AIP History Center Newsletter
Volume XXXIII , No. 1, Spring 2001


History of Science Documentation in the
Lyndon B. Johnson Library

by Mary Knill, Archivist

Lyndon B. Johnson, 1964, Mission Control, Cape Kennedy
President Lyndon B. Johnson on the telephone at Mission Control, Cape Kennedy, September 15, 1964. Photo courtesy of the Lyndon B. Johnson Library. Photo by O.J. Rapp. Click to see a larger version.

When Lyndon B. Johnson took the oath of office on November 22, 1963, the United States was in a race with the Soviets to put a man on the Moon, as well as embroiled in the Cold War. The race to accomplish a manned lunar landing by 1970 prompted advances in nuclear energy, jet propulsion, development of synthetic materials and computer technology. Other areas of science that grew in the 1960s were radiological health, irradiation in agriculture, meteorology, electronics, communications and communications satellites and supersonic transport.

Collections at the LBJ Library that are useful to researchers of science and science policy include the White House Central Files (the main filing unit for the White House) and the National Security File, which contains the majority of material pertaining to foreign policy issues. White House Central Files subject areas of possible interest include atomic energy, civil aviation, international organizations, outer space, peace, and science. Materials of particular interest in the National Security File include the Subject and Agency Files, the Files of Spurgeon Keeny and the Files of Charles Johnson. Spurgeon Keeny served concurrently on the National Security Council and with the Office of Science and Technology. Charles Johnson handled issues concerning arms control, atomic energy, space and other scientific matters, serving as liaison between the Atomic Energy Commission and NASA.

The Library contains many other materials documenting the interplay of science and public policy during the Johnson years. The Administrative History collection, created to document the history of executive agencies during the Johnson administration, includes histories of the Office of Science and Technology, NASA, the National Aeronautic and Space Council, the Atomic Energy Commission, and the U.S. Arms Control and Disarmament Agency. Other collections of interest are the Recordings of Johnson's Telephone Conversations, Office Files of White House Aides, papers of the President's Advisory Committee on Supersonic Transport, the collection of oral history interviews, and various Personal Papers collections, especially the papers of Donald Hornig, Director of the Office of Science and Technology and LBJ's science advisor.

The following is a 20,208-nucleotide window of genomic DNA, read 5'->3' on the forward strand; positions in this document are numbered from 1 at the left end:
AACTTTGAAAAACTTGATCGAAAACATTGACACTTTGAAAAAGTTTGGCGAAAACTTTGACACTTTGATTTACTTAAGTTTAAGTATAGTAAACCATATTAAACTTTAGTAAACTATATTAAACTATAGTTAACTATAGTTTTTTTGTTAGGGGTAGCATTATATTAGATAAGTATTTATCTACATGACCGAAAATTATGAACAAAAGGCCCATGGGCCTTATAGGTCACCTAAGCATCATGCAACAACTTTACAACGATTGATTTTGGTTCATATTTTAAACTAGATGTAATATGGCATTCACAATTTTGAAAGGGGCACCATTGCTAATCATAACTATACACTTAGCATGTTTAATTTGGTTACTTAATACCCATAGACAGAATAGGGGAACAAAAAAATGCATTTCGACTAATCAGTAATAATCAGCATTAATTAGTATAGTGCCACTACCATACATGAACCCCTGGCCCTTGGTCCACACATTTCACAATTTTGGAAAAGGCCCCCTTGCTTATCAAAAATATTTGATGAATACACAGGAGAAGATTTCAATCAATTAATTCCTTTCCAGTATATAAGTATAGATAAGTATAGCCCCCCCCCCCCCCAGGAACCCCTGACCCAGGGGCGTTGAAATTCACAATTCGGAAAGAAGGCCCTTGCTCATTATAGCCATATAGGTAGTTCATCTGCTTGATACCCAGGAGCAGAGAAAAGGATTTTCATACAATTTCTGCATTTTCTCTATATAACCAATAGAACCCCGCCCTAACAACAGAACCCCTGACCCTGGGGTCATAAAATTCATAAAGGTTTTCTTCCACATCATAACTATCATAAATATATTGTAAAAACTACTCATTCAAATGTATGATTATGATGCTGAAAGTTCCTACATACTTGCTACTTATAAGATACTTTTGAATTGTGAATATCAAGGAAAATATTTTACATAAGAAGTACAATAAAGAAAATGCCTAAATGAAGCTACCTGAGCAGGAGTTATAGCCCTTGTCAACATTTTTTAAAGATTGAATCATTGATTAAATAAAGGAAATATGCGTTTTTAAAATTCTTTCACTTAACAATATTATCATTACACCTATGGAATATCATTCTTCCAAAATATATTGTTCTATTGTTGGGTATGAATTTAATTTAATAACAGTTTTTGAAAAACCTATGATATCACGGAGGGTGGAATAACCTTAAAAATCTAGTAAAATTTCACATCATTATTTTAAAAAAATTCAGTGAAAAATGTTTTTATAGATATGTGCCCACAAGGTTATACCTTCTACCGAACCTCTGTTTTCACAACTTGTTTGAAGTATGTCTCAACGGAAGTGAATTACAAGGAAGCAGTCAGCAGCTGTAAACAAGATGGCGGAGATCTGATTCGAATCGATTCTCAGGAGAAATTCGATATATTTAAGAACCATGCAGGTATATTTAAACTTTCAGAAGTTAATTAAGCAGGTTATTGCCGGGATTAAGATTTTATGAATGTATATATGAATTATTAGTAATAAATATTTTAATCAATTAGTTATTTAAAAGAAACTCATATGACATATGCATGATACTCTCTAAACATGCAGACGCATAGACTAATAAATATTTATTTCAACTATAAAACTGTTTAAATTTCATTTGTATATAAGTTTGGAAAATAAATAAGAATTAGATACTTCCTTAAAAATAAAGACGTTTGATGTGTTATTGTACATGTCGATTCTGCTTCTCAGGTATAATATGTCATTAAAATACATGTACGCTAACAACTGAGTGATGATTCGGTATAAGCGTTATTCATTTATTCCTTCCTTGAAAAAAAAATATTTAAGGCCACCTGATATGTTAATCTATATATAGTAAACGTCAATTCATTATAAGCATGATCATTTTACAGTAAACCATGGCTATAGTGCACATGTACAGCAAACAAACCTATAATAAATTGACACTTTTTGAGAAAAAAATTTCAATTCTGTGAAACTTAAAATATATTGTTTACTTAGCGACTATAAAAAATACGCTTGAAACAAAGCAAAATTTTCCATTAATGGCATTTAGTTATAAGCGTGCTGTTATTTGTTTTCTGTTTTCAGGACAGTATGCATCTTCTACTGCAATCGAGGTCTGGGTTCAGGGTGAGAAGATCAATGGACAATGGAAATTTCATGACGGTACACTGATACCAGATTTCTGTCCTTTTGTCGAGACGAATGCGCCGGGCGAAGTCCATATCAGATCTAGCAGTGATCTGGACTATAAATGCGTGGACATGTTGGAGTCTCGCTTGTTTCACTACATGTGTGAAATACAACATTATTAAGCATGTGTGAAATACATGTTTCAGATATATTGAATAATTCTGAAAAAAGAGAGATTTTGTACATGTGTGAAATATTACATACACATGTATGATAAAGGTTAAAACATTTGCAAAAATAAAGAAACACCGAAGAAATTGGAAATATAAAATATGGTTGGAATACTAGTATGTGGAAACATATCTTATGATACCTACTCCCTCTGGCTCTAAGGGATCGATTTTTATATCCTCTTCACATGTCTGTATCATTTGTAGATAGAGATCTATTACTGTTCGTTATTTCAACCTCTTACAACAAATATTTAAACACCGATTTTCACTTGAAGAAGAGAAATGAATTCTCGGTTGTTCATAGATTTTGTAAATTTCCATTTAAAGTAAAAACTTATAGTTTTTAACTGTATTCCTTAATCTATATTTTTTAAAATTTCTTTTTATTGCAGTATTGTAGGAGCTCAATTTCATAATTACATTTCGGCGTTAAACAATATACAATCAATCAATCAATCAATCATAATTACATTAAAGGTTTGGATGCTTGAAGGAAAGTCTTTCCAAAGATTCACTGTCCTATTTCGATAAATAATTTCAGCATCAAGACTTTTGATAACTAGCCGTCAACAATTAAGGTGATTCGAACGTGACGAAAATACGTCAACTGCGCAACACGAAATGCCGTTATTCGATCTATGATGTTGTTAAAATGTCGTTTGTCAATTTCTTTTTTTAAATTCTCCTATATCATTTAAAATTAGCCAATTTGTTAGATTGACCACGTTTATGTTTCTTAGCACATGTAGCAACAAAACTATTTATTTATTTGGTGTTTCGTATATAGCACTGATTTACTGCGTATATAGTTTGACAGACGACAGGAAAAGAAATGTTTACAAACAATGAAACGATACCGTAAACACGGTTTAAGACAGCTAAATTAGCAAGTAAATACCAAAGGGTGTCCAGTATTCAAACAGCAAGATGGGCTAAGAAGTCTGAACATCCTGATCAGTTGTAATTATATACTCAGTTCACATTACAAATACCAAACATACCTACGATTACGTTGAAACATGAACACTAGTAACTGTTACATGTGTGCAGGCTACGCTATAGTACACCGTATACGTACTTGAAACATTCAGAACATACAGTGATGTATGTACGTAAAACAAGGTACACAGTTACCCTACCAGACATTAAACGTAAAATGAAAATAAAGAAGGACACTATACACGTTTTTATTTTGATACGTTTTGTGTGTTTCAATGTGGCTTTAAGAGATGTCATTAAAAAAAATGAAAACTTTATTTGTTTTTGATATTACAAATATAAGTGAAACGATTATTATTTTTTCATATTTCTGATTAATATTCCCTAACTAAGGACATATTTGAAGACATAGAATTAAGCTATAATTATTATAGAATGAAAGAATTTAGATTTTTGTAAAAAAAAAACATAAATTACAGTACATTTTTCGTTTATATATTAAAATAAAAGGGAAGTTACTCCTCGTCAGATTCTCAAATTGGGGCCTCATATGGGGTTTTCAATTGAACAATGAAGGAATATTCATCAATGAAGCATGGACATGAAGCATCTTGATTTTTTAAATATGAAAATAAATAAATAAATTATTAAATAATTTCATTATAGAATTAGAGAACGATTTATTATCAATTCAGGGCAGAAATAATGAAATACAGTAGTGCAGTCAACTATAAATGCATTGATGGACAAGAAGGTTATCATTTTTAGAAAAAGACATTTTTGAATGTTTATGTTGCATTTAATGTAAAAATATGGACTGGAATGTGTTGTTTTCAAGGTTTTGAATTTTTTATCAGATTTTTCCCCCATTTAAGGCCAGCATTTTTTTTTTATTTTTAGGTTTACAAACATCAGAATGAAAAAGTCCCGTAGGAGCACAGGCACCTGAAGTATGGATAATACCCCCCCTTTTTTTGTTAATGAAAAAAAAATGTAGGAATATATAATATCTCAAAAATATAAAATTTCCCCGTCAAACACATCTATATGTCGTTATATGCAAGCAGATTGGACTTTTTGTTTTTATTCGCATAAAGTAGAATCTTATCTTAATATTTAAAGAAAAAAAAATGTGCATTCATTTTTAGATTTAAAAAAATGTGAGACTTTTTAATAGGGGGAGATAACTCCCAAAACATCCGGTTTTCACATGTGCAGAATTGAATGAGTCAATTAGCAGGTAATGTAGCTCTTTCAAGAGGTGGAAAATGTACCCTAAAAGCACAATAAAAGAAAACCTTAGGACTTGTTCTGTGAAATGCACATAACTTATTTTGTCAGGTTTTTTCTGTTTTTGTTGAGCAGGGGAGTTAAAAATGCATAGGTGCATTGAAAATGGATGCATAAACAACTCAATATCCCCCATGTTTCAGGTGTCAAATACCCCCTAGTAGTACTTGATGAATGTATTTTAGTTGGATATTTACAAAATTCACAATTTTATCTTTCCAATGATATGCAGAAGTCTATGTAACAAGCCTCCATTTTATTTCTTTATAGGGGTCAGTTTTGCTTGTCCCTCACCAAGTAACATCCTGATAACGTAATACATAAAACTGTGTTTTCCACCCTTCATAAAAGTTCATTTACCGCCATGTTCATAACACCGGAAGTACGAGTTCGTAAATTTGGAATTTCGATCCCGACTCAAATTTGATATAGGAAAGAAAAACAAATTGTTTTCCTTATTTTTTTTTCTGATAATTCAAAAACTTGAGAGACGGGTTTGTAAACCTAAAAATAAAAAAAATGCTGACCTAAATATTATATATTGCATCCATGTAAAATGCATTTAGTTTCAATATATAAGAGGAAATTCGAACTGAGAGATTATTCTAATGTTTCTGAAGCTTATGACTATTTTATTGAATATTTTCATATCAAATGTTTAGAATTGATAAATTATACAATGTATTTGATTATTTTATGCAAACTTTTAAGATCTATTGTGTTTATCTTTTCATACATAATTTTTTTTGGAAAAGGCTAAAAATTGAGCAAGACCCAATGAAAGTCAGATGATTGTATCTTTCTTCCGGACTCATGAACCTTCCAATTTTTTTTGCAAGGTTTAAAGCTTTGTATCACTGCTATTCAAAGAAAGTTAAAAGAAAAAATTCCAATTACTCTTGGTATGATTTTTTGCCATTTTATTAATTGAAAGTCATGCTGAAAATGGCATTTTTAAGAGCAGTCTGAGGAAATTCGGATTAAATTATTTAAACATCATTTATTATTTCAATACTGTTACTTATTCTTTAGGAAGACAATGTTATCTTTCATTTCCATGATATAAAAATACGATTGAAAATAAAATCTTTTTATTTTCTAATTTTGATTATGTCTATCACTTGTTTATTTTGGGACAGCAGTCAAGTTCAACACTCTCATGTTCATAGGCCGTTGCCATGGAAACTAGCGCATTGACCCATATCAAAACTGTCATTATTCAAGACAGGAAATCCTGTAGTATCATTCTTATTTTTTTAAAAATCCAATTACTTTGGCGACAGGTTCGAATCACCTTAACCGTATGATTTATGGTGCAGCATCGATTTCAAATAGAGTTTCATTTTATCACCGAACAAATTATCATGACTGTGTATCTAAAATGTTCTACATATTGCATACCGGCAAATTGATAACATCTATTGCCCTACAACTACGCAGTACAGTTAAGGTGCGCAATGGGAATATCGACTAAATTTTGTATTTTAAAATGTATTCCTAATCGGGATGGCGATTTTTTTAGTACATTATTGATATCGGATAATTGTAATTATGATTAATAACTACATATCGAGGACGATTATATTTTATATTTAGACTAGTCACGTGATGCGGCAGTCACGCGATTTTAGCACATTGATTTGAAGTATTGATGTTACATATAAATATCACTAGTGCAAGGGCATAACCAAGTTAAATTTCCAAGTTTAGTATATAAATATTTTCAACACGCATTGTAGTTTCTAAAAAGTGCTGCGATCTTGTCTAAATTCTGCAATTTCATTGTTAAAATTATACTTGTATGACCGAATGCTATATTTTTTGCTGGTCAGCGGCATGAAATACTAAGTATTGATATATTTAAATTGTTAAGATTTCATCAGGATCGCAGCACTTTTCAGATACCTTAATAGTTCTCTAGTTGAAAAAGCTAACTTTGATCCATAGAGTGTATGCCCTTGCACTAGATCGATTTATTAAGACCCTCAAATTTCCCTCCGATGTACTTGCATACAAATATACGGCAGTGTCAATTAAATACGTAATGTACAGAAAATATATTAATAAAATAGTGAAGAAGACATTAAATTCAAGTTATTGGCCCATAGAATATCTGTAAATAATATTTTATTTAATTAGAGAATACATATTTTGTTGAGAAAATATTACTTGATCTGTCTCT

Also of interest are Johnson's pre-presidential papers. The Senate Papers include documentation on LBJ's role as chairman of the Armed Services Preparedness Subcommittee, which investigated the U.S. satellite program following the Soviet launch of Sputnik in 1957, and his roles as chairman of the Senate Special Committee on Space and Astronautics and the Special Committee's successor, the Senate Committee on Aeronautical and Space Sciences. The Vice Presidential Papers and the Vice Presidential Security File document LBJ's role as chairman of the National Aeronautics and Space Council. Those searching for the official records of the Preparedness Subcommittee, the Space Committees, and the Space Council, however, should contact the National Archives at (301) 713-6800 or by e-mail at

For more information, researchers should refer to the Library's Web site at This site includes copies of relevant reference guides and some transcripts of oral history interviews. The Lyndon B. Johnson Library and Museum is one of ten presidential libraries administered by the National Archives and Records Administration. Scholars may inquire about research by writing the LBJ Library, 2313 Red River St., Austin, Texas, 78705, or by e-mail at

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AIP History CenterCenter for History of Physics
Phone: 301-209-3165
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